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How does an administrative hearing work?


Even if they have a good argument that they are legally disabled and thus entitled to Social Security benefits, many residents of Killeen, Texas, or the Fort Hood area will still wind up having their applications denied at the initial stages.

Those who are denied Social Security benefits will then have the option of appealing their case to an administrative law judge who has expertise in Social Security, including questions related to SSD. Incidentally, those whose benefits get cut off also have the option of appealing that decision to an administrative law judge.

While SSD hearings to some extent resemble traditional court appearances, in other ways they are a bit different. For one, they are more informal, meaning the same rules of evidence do not apply. The main goal is for the administrative law judge to gather information, not focus on how that information is obtained. Still, witnesses, including the person applying for benefits, will be sworn in and expected to tell the truth.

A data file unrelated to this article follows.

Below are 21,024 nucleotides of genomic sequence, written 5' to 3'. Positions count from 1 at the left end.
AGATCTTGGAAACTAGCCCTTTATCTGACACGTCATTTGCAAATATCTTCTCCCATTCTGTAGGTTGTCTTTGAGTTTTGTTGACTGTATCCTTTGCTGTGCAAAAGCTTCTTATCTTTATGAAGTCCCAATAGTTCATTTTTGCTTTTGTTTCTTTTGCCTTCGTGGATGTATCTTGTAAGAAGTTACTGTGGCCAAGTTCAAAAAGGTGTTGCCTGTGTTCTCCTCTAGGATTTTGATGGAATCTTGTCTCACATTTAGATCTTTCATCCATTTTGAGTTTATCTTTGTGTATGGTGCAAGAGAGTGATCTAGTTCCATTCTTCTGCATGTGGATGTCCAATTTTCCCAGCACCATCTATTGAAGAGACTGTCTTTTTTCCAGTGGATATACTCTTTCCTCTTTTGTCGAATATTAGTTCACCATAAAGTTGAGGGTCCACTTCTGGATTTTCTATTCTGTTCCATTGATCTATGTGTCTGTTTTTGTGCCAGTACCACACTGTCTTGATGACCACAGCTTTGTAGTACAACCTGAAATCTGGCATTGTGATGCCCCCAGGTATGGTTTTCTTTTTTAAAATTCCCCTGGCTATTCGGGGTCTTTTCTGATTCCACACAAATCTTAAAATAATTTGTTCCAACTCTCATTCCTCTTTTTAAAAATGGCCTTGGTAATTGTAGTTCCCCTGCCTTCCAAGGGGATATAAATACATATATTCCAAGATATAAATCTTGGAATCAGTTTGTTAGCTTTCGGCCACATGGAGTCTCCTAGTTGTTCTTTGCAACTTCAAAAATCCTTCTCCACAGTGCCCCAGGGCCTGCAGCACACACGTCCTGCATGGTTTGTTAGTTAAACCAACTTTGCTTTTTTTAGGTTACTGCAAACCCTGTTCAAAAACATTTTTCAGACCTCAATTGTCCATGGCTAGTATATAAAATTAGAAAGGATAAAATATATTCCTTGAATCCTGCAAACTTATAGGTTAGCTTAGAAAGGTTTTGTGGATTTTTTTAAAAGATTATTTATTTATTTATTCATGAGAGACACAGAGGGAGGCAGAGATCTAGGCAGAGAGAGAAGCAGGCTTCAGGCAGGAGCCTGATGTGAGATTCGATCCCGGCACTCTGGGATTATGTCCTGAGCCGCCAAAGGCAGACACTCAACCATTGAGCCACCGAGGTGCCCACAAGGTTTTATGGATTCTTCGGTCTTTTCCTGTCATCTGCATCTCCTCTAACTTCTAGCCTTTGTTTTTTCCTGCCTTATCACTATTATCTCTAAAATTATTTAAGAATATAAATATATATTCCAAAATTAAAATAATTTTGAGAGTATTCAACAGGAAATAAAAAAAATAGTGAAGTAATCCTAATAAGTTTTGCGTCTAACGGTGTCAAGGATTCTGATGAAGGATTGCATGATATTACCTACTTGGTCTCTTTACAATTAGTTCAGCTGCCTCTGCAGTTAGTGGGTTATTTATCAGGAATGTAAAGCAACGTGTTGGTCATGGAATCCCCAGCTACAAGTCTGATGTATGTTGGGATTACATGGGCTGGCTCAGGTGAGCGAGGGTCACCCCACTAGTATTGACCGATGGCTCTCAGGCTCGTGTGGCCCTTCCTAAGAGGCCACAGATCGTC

The hearings are also what is called non-adversarial, meaning the judge can take a more active role in getting information as opposed to waiting to the two sides to sort matters out. In a way, one should think of the hearing as a formal chance to tell the Social Security Administration why he or she should have benefits.

The downside to this is that the judge may ask doctors and vocational experts to attend the hearing, and these people are not always friendly to the applicant’s case. It is simply one more reason why it is vital that someone going in to a hearing be prepared to present their story to the judge thoroughly and in an organized fashion.